Students’ Schedule Struggle

Changing schedules mean conflicting opinions for everyone

Changing schedules in the pandemic have challenged students and staff as they try to adjust to each different “new normal.” 

“Last year… we had ten different schedules,” Susie Wu, Director of Middle School said. “This year, we’ve been lucky…we’ve only had three changes.” 

However, the changing schedules have unexpectedly provided something positive to school days.

“Recess has turned out to offer so many benefits for students that we’re actually considering keeping the double lunch, double recess through this year,” Wu said. “And potentially, some teachers are asking whether or not we might be able to keep [recess] permanently.”

In spite of this, some students have different opinions about this new development.

“There’s not really anything to do [during recess],” seventh grader Mac Chandler said. “[Without recess] we could have more time for community time.”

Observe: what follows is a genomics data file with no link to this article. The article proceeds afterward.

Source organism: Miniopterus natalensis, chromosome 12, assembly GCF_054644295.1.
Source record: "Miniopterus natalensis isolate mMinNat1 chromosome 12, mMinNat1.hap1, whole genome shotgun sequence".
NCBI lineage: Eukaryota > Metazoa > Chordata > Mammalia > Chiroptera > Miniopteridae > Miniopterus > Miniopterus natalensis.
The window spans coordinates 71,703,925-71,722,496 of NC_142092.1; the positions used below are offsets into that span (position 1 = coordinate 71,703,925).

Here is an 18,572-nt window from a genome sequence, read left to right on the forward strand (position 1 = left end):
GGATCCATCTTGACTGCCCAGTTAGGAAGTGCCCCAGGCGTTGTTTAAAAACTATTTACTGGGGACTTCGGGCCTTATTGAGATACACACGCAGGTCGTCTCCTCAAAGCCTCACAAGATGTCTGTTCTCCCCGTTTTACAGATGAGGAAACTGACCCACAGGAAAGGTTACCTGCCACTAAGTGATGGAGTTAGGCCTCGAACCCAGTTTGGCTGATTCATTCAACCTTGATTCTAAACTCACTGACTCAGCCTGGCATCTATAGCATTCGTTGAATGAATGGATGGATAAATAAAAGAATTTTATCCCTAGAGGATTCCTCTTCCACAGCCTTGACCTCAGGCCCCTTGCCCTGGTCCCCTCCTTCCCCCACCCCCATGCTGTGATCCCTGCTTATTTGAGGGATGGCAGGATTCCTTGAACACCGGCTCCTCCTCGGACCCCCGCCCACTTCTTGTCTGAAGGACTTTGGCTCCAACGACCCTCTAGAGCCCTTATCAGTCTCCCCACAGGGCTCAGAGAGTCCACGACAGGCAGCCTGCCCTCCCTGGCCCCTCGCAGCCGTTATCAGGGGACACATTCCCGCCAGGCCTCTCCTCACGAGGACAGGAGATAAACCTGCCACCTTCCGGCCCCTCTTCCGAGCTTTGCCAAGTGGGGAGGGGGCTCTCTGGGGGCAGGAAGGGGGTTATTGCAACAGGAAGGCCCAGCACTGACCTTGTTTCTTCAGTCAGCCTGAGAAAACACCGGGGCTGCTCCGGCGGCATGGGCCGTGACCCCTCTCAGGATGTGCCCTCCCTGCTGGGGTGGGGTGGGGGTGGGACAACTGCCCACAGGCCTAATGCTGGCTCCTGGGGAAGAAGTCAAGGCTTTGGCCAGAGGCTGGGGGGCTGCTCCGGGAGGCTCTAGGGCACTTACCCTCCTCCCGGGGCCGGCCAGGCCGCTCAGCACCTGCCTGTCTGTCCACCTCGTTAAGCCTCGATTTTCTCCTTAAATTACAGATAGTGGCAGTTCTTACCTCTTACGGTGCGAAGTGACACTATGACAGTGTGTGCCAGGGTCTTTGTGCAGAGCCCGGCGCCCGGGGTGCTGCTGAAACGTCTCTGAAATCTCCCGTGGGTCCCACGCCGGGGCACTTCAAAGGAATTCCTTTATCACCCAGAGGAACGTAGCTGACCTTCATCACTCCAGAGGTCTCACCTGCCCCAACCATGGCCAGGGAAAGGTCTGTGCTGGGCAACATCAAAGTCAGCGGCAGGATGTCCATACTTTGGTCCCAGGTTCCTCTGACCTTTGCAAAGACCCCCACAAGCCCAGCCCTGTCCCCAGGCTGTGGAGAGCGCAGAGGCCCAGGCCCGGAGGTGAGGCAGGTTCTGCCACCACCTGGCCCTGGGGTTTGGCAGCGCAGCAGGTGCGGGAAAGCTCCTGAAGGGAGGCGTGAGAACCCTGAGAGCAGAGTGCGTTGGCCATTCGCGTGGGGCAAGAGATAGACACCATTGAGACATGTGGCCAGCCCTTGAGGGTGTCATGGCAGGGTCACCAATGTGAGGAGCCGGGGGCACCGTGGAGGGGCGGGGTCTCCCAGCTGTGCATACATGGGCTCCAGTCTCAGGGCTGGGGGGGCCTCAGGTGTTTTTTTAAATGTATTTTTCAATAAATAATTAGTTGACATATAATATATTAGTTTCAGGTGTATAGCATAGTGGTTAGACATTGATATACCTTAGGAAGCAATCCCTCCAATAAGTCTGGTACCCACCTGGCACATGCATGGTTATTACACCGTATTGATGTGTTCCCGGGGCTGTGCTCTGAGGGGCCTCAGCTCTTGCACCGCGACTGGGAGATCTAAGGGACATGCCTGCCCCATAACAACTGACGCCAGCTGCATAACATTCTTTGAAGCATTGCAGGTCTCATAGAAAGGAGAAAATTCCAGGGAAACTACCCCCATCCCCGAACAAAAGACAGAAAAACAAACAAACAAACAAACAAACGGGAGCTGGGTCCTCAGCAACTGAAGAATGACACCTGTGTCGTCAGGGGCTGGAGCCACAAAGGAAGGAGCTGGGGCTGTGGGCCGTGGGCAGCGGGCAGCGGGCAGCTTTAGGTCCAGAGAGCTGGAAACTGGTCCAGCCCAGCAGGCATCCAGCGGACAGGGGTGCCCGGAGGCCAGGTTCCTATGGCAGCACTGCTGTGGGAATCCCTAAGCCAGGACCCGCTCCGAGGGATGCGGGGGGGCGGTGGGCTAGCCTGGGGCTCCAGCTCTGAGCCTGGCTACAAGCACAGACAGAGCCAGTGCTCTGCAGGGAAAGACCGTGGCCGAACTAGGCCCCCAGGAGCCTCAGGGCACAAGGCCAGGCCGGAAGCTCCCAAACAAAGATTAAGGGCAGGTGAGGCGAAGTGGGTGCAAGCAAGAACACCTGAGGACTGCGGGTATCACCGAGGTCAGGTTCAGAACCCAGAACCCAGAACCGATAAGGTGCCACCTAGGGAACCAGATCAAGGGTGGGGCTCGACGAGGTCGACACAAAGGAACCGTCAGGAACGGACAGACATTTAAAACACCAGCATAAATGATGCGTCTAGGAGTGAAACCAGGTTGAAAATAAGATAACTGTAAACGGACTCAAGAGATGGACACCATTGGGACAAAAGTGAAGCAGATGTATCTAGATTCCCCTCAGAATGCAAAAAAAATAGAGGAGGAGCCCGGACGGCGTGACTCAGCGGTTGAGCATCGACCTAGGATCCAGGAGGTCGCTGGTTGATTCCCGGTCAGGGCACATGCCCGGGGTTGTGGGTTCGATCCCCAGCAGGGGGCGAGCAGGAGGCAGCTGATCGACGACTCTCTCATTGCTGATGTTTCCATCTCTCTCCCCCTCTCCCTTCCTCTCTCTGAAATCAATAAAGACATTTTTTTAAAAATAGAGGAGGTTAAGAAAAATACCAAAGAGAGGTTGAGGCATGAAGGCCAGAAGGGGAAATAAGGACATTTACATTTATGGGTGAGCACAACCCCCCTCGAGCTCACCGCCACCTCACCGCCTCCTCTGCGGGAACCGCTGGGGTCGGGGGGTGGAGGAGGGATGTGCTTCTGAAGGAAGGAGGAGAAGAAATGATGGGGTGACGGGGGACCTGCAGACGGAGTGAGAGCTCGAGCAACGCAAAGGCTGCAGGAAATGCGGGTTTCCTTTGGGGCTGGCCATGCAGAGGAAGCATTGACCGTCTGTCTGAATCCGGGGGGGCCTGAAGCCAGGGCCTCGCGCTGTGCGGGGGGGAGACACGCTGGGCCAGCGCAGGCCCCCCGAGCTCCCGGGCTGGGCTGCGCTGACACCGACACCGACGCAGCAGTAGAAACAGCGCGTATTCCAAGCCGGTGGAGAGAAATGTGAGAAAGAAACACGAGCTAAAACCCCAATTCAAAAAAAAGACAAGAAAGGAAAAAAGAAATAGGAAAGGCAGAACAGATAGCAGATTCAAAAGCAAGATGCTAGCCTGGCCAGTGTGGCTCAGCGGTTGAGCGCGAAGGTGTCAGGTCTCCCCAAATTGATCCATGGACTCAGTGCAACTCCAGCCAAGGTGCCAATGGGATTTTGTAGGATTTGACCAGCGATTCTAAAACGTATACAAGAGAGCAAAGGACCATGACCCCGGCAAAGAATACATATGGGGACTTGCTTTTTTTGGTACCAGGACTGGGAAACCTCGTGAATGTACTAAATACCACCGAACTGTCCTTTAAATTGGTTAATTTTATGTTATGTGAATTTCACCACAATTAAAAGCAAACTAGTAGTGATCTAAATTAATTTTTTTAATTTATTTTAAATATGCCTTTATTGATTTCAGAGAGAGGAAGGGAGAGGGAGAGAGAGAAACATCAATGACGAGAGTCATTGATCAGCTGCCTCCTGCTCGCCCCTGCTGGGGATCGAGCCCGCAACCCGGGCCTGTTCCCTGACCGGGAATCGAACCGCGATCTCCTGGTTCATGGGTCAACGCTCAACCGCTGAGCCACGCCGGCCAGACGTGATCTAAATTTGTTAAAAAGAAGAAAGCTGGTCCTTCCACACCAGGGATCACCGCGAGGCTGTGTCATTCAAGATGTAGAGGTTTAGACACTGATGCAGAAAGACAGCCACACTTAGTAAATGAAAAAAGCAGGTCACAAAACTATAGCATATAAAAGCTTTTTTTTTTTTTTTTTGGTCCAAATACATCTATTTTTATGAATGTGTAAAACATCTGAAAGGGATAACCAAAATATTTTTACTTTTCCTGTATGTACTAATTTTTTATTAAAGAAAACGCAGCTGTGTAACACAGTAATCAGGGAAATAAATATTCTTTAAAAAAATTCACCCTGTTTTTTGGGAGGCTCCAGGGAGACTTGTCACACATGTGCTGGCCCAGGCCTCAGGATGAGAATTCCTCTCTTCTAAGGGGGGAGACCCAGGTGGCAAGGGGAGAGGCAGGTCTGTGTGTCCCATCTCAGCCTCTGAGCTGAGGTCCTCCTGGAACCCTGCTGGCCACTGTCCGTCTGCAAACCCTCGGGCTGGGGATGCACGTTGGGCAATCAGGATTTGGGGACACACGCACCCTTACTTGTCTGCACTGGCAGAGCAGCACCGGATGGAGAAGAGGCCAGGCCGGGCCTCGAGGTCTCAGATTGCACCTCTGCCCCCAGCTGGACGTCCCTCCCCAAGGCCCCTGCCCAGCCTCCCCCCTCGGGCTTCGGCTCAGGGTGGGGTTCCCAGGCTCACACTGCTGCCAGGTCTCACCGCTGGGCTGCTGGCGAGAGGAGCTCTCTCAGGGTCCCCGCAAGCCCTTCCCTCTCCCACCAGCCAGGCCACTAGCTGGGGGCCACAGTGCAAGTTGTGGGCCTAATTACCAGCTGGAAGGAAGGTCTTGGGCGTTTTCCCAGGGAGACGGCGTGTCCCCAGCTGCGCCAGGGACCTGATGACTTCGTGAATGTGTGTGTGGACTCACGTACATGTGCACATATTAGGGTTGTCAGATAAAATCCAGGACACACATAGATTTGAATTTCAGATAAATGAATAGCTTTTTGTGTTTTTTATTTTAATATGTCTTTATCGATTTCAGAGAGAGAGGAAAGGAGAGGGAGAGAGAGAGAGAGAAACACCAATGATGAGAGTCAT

Recess, community time, and lunch times also correspond with the high school, adding an extra challenge to scheduling.

“Because we share the classrooms and we share teachers, we always have to build schedules in conjunction with the high school,” Wu said.

Eighth grader Samantha Berntsen thinks that students should have more input on overall scheduling changes.

“Teachers who are making schedules, they’re not experiencing them. I think that people who are actually going to be experiencing these schedules and using them should have an input in what they are,” Berntsen said.

Evidently, there won’t ever be a perfect schedule that fits everyone’s needs, but the schedule coordinator staff work hard to get as close as possible to the goal of a perfect schedule. 

“We are planning to continue our regular schedule [next year]. We will be evaluating teacher feedback throughout the rest of the year to see how things go and will decide during the summer,” Wu said.